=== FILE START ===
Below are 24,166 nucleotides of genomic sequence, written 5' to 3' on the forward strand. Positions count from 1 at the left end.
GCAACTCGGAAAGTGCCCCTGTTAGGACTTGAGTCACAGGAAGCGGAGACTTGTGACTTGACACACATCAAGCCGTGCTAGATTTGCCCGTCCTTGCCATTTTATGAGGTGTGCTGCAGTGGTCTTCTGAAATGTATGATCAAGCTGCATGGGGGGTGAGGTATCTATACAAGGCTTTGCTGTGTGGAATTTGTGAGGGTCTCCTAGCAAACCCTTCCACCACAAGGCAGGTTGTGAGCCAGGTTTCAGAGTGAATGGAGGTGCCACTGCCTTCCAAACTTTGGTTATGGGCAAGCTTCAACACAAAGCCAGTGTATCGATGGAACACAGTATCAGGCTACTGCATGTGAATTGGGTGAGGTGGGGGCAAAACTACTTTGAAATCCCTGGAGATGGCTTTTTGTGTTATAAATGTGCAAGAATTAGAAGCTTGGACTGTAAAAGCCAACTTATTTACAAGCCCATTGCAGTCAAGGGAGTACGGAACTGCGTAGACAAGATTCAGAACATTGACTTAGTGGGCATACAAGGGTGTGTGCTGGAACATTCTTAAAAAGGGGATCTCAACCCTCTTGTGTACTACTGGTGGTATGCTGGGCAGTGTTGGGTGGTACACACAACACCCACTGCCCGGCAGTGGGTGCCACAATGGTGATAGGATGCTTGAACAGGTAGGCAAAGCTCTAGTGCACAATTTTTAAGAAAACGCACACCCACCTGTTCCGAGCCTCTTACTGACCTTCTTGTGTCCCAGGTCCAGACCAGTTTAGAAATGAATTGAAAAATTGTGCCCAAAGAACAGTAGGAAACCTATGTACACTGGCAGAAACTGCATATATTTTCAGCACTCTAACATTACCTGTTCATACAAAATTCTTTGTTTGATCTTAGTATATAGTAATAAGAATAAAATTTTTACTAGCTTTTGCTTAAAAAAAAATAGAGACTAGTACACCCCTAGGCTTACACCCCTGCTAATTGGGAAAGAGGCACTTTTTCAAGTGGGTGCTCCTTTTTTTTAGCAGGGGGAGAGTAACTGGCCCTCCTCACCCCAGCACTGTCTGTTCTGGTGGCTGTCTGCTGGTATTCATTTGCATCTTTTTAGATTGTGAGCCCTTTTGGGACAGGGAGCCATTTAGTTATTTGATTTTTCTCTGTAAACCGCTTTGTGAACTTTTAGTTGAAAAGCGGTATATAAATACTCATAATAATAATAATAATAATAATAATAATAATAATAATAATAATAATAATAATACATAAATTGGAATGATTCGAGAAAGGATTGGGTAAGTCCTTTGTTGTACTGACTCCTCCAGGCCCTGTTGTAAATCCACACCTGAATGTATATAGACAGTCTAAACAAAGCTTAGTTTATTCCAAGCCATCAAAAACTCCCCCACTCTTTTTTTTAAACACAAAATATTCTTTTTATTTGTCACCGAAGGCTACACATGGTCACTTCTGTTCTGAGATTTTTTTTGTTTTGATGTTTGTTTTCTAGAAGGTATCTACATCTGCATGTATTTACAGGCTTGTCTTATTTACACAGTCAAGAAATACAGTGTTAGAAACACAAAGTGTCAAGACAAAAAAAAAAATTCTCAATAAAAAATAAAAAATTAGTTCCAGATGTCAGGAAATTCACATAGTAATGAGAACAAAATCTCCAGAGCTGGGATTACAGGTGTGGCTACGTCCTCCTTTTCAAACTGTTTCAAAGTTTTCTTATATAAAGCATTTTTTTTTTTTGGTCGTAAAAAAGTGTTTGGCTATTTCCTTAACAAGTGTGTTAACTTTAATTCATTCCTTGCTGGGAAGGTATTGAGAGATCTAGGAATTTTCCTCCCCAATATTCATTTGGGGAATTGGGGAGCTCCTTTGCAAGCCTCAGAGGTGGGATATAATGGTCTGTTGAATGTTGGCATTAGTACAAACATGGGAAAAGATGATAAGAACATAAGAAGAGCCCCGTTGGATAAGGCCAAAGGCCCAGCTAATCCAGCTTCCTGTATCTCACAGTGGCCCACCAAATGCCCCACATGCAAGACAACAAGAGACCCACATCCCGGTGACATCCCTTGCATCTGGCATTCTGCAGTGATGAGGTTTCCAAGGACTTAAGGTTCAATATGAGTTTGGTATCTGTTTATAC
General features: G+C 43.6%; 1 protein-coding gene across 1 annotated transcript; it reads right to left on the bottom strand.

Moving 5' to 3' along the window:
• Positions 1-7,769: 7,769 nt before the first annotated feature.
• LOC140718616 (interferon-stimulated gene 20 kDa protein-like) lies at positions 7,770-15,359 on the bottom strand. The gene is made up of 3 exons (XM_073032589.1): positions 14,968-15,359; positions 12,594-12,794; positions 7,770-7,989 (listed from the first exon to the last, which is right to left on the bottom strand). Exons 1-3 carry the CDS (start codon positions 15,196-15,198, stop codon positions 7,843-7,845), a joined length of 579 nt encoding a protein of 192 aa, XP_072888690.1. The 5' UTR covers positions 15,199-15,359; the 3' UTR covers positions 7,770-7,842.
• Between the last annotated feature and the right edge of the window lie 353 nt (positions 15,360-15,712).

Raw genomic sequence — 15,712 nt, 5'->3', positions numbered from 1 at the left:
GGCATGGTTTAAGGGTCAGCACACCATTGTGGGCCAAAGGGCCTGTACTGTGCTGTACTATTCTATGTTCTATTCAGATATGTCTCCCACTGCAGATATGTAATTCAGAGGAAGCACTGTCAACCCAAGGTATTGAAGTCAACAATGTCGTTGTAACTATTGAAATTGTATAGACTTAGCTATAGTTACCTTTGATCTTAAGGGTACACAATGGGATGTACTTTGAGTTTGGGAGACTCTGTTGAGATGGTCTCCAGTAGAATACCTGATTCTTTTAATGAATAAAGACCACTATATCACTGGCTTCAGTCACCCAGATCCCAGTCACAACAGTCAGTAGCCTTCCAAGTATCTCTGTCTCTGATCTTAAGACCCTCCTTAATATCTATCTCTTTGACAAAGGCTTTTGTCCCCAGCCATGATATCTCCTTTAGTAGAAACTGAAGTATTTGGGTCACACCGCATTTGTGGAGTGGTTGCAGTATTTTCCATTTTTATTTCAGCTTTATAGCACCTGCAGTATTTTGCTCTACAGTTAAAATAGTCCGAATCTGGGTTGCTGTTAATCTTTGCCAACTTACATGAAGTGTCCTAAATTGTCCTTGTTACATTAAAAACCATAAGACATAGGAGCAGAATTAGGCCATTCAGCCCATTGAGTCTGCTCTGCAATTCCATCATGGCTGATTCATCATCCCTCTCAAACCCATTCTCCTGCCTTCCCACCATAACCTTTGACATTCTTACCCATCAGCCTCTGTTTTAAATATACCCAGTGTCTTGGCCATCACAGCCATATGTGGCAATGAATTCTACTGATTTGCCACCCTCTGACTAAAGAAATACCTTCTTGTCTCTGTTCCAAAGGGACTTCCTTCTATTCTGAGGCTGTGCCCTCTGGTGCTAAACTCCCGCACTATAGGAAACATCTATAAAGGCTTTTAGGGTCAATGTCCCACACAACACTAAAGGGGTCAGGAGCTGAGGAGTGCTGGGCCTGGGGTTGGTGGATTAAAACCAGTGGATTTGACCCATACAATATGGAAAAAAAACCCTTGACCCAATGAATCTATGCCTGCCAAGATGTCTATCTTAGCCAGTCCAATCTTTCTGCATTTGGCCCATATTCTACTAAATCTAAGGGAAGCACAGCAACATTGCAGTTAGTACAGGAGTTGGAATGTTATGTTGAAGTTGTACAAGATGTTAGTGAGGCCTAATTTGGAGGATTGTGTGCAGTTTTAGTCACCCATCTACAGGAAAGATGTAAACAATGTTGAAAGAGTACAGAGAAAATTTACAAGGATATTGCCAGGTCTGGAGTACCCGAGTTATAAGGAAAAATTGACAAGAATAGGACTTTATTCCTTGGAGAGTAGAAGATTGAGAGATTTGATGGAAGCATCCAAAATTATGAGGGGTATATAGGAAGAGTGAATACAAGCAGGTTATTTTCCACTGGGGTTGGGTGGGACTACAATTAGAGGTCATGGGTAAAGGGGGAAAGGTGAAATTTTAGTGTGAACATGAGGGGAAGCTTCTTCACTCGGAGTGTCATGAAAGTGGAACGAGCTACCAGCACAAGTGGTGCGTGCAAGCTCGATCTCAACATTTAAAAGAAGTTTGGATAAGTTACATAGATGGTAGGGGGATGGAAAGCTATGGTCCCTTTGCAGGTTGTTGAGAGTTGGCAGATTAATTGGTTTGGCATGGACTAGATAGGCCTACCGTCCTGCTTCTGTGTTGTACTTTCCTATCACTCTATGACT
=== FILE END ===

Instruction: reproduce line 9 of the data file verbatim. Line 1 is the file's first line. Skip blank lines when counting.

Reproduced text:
GGCATGGTTTAAGGGTCAGCACACCATTGTGGGCCAAAGGGCCTGTACTGTGCTGTACTATTCTATGTTCTATTCAGATATGTCTCCCACTGCAGATATGTAATTCAGAGGAAGCACTGTCAACCCAAGGTATTGAAGTCAACAATGTCGTTGTAACTATTGAAATTGTATAGACTTAGCTATAGTTACCTTTGATCTTAAGGGTACACAATGGGATGTACTTTGAGTTTGGGAGACTCTGTTGAGATGGTCTCCAGTAGAATACCTGATTCTTTTAATGAATAAAGACCACTATATCACTGGCTTCAGTCACCCAGATCCCAGTCACAACAGTCAGTAGCCTTCCAAGTATCTCTGTCTCTGATCTTAAGACCCTCCTTAATATCTATCTCTTTGACAAAGGCTTTTGTCCCCAGCCATGATATCTCCTTTAGTAGAAACTGAAGTATTTGGGTCACACCGCATTTGTGGAGTGGTTGCAGTATTTTCCATTTTTATTTCAGCTTTATAGCACCTGCAGTATTTTGCTCTACAGTTAAAATAGTCCGAATCTGGGTTGCTGTTAATCTTTGCCAACTTACATGAAGTGTCCTAAATTGTCCTTGTTACATTAAAAACCATAAGACATAGGAGCAGAATTAGGCCATTCAGCCCATTGAGTCTGCTCTGCAATTCCATCATGGCTGATTCATCATCCCTCTCAAACCCATTCTCCTGCCTTCCCACCATAACCTTTGACATTCTTACCCATCAGCCTCTGTTTTAAATATACCCAGTGTCTTGGCCATCACAGCCATATGTGGCAATGAATTCTACTGATTTGCCACCCTCTGACTAAAGAAATACCTTCTTGTCTCTGTTCCAAAGGGACTTCCTTCTATTCTGAGGCTGTGCCCTCTGGTGCTAAACTCCCGCACTATAGGAAACATCTATAAAGGCTTTTAGGGTCAATGTCCCACACAACACTAAAGGGGTCAGGAGCTGAGGAGTGCTGGGCCTGGGGTTGGTGGATTAAAACCAGTGGATTTGACCCATACAATATGGAAAAAAAACCCTTGACCCAATGAATCTATGCCTGCCAAGATGTCTATCTTAGCCAGTCCAATCTTTCTGCATTTGGCCCATATTCTACTAAATCTAAGGGAAGCACAGCAACATTGCAGTTAGTACAGGAGTTGGAATGTTATGTTGAAGTTGTACAAGATGTTAGTGAGGCCTAATTTGGAGGATTGTGTGCAGTTTTAGTCACCCATCTACAGGAAAGATGTAAACAATGTTGAAAGAGTACAGAGAAAATTTACAAGGATATTGCCAGGTCTGGAGTACCCGAGTTATAAGGAAAAATTGACAAGAATAGGACTTTATTCCTTGGAGAGTAGAAGATTGAGAGATTTGATGGAAGCATCCAAAATTATGAGGGGTATATAGGAAGAGTGAATACAAGCAGGTTATTTTCCACTGGGGTTGGGTGGGACTACAATTAGAGGTCATGGGTAAAGGGGGAAAGGTGAAATTTTAGTGTGAACATGAGGGGAAGCTTCTTCACTCGGAGTGTCATGAAAGTGGAACGAGCTACCAGCACAAGTGGTGCGTGCAAGCTCGATCTCAACATTTAAAAGAAGTTTGGATAAGTTACATAGATGGTAGGGGGATGGAAAGCTATGGTCCCTTTGCAGGTTGTTGAGAGTTGGCAGATTAATTGGTTTGGCATGGACTAGATAGGCCTACCGTCCTGCTTCTGTGTTGTACTTTCCTATCACTCTATGACT